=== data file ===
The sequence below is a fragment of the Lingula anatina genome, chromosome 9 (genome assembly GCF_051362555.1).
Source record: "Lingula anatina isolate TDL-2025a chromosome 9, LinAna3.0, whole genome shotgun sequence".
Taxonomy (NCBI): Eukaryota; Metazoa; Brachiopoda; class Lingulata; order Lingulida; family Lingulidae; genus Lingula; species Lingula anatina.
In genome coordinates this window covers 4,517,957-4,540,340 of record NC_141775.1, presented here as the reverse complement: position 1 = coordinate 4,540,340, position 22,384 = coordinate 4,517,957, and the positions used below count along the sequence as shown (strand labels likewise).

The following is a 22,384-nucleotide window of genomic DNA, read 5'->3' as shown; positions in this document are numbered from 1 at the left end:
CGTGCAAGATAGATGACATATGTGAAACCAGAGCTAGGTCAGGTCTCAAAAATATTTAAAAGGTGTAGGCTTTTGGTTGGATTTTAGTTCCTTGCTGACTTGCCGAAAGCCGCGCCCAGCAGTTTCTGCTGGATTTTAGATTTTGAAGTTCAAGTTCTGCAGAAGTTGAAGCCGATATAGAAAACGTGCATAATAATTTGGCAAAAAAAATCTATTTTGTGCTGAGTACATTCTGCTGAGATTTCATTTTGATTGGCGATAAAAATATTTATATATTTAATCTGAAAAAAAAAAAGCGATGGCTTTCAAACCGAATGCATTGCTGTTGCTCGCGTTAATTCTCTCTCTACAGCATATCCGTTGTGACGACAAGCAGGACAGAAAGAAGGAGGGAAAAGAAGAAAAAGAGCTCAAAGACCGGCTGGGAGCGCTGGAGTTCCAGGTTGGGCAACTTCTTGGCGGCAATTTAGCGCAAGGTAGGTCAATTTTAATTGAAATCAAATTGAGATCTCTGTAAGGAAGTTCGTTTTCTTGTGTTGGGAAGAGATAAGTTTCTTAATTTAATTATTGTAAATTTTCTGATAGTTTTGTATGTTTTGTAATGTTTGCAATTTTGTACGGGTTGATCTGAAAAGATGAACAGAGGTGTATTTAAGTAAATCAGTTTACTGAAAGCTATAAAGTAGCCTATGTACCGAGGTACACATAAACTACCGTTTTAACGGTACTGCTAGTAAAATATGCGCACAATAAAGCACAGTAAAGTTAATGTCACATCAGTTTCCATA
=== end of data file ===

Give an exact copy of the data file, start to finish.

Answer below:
The sequence below is a fragment of the Lingula anatina genome, chromosome 9 (genome assembly GCF_051362555.1).
Source record: "Lingula anatina isolate TDL-2025a chromosome 9, LinAna3.0, whole genome shotgun sequence".
Taxonomy (NCBI): Eukaryota; Metazoa; Brachiopoda; class Lingulata; order Lingulida; family Lingulidae; genus Lingula; species Lingula anatina.
In genome coordinates this window covers 4,517,957-4,540,340 of record NC_141775.1, presented here as the reverse complement: position 1 = coordinate 4,540,340, position 22,384 = coordinate 4,517,957, and the positions used below count along the sequence as shown (strand labels likewise).

The following is a 22,384-nucleotide window of genomic DNA, read 5'->3' as shown; positions in this document are numbered from 1 at the left end:
CGTGCAAGATAGATGACATATGTGAAACCAGAGCTAGGTCAGGTCTCAAAAATATTTAAAAGGTGTAGGCTTTTGGTTGGATTTTAGTTCCTTGCTGACTTGCCGAAAGCCGCGCCCAGCAGTTTCTGCTGGATTTTAGATTTTGAAGTTCAAGTTCTGCAGAAGTTGAAGCCGATATAGAAAACGTGCATAATAATTTGGCAAAAAAAATCTATTTTGTGCTGAGTACATTCTGCTGAGATTTCATTTTGATTGGCGATAAAAATATTTATATATTTAATCTGAAAAAAAAAAAGCGATGGCTTTCAAACCGAATGCATTGCTGTTGCTCGCGTTAATTCTCTCTCTACAGCATATCCGTTGTGACGACAAGCAGGACAGAAAGAAGGAGGGAAAAGAAGAAAAAGAGCTCAAAGACCGGCTGGGAGCGCTGGAGTTCCAGGTTGGGCAACTTCTTGGCGGCAATTTAGCGCAAGGTAGGTCAATTTTAATTGAAATCAAATTGAGATCTCTGTAAGGAAGTTCGTTTTCTTGTGTTGGGAAGAGATAAGTTTCTTAATTTAATTATTGTAAATTTTCTGATAGTTTTGTATGTTTTGTAATGTTTGCAATTTTGTACGGGTTGATCTGAAAAGATGAACAGAGGTGTATTTAAGTAAATCAGTTTACTGAAAGCTATAAAGTAGCCTATGTACCGAGGTACACATAAACTACCGTTTTAACGGTACTGCTAGTAAAATATGCGCACAATAAAGCACAGTAAAGTTAATGTCACATCAGTTTCCATA